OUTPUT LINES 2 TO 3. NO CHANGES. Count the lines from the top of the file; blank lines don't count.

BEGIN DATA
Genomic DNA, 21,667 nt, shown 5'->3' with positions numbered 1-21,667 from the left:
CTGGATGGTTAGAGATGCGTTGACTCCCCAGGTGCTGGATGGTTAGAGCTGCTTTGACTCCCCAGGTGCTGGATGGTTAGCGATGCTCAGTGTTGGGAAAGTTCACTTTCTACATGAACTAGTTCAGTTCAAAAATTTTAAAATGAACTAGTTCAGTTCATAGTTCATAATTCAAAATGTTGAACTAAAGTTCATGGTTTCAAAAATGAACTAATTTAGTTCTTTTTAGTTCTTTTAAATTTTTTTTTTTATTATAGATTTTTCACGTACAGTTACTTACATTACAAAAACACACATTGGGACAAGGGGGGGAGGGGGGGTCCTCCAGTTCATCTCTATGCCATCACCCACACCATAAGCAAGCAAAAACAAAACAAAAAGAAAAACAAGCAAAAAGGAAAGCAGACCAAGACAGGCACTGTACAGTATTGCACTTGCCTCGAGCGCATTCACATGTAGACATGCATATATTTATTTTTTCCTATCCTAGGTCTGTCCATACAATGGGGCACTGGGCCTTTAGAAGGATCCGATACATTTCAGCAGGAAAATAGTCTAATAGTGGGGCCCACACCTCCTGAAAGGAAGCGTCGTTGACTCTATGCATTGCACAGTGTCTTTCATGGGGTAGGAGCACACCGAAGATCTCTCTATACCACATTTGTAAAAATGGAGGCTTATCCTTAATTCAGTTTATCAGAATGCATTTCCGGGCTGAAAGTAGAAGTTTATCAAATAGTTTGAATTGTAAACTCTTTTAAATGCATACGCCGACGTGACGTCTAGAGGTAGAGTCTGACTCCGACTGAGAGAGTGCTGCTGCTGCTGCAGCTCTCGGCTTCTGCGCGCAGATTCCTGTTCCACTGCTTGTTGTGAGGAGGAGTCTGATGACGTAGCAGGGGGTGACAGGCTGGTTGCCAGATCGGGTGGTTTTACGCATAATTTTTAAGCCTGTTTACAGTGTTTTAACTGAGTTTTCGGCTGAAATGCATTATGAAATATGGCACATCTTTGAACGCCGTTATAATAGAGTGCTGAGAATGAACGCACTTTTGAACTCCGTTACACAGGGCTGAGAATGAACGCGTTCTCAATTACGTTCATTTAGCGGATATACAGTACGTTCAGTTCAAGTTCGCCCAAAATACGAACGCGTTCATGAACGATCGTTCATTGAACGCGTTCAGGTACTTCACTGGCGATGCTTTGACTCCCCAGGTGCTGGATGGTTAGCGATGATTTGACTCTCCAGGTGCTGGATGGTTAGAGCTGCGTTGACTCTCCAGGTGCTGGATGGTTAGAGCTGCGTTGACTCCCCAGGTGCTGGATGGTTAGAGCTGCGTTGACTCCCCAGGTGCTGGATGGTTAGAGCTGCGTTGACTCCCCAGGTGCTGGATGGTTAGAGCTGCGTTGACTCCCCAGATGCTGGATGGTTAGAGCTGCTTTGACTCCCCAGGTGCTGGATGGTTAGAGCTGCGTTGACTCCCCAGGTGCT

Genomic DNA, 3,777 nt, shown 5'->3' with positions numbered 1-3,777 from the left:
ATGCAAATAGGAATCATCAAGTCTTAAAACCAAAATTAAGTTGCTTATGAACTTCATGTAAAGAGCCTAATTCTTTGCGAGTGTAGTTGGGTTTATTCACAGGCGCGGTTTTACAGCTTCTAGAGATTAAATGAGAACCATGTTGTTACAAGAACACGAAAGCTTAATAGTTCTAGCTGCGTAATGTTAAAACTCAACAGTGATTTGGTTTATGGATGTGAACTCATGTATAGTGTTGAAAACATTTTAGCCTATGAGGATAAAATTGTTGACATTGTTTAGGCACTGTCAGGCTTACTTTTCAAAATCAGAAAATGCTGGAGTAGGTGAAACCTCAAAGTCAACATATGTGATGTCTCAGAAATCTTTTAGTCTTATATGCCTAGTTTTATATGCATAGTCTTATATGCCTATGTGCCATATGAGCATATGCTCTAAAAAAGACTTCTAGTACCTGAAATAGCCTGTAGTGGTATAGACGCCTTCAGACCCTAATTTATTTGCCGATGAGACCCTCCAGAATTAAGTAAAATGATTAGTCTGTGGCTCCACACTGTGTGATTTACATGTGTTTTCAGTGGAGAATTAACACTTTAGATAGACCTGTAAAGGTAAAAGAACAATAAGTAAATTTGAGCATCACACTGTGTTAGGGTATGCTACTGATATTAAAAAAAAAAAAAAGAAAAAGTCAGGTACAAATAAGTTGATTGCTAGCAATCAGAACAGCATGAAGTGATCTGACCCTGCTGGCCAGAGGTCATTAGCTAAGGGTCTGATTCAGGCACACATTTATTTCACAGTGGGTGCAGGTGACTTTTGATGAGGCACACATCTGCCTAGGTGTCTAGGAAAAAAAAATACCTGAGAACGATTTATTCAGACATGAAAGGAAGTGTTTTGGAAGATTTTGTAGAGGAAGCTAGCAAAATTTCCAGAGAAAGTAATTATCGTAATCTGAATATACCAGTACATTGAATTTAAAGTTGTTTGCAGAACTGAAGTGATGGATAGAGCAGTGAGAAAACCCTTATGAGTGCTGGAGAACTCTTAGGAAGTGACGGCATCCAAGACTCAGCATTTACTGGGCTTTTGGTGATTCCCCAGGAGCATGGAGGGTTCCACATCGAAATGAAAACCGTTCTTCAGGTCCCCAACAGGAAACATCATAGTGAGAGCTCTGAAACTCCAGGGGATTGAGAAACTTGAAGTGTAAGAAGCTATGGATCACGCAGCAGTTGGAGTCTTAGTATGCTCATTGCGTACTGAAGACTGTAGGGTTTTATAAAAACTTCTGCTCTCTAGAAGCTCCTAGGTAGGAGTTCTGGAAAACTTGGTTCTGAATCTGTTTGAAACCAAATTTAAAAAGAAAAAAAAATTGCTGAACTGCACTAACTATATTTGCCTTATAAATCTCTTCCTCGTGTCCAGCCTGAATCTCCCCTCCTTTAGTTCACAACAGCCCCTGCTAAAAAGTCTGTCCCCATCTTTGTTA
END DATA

CTGGATGGTTAGAGATGCGTTGACTCCCCAGGTGCTGGATGGTTAGAGCTGCTTTGACTCCCCAGGTGCTGGATGGTTAGCGATGCTCAGTGTTGGGAAAGTTCACTTTCTACATGAACTAGTTCAGTTCAAAAATTTTAAAATGAACTAGTTCAGTTCATAGTTCATAATTCAAAATGTTGAACTAAAGTTCATGGTTTCAAAAATGAACTAATTTAGTTCTTTTTAGTTCTTTTAAATTTTTTTTTTTATTATAGATTTTTCACGTACAGTTACTTACATTACAAAAACACACATTGGGACAAGGGGGGGAGGGGGGGTCCTCCAGTTCATCTCTATGCCATCACCCACACCATAAGCAAGCAAAAACAAAACAAAAAGAAAAACAAGCAAAAAGGAAAGCAGACCAAGACAGGCACTGTACAGTATTGCACTTGCCTCGAGCGCATTCACATGTAGACATGCATATATTTATTTTTTCCTATCCTAGGTCTGTCCATACAATGGGGCACTGGGCCTTTAGAAGGATCCGATACATTTCAGCAGGAAAATAGTCTAATAGTGGGGCCCACACCTCCTGAAAGGAAGCGTCGTTGACTCTATGCATTGCACAGTGTCTTTCATGGGGTAGGAGCACACCGAAGATCTCTCTATACCACATTTGTAAAAATGGAGGCTTATCCTTAATTCAGTTTATCAGAATGCATTTCCGGGCTGAAAGTAGAAGTTTATCAAATAGTTTGAATTGTAAACTCTTTTAAATGCATACGCCGACGTGACGTCTAGAGGTAGAGTCTGACTCCGACTGAGAGAGTGCTGCTGCTGCTGCAGCTCTCGGCTTCTGCGCGCAGATTCCTGTTCCACTGCTTGTTGTGAGGAGGAGTCTGATGACGTAGCAGGGGGTGACAGGCTGGTTGCCAGATCGGGTGGTTTTACGCATAATTTTTAAGCCTGTTTACAGTGTTTTAACTGAGTTTTCGGCTGAAATGCATTATGAAATATGGCACATCTTTGAACGCCGTTATAATAGAGTGCTGAGAATGAACGCACTTTTGAACTCCGTTACACAGGGCTGAGAATGAACGCGTTCTCAATTACGTTCATTTAGCGGATATACAGTACGTTCAGTTCAAGTTCGCCCAAAATACGAACGCGTTCATGAACGATCGTTCATTGAACGCGTTCAGGTACTTCACTGGCGATGCTTTGACTCCCCAGGTGCTGGATGGTTAGCGATGATTTGACTCTCCAGGTGCTGGATGGTTAGAGCTGCGTTGACTCTCCAGGTGCTGGATGGTTAGAGCTGCGTTGACTCCCCAGGTGCTGGATGGTTAGAGCTGCGTTGACTCCCCAGGTGCTGGATGGTTAGAGCTGCGTTGACTCCCCAGGTGCTGGATGGTTAGAGCTGCGTTGACTCCCCAGATGCTGGATGGTTAGAGCTGCTTTGACTCCCCAGGTGCTGGATGGTTAGAGCTGCGTTGACTCCCCAGGTGCT

Genomic DNA, 3,777 nt, shown 5'->3' with positions numbered 1-3,777 from the left: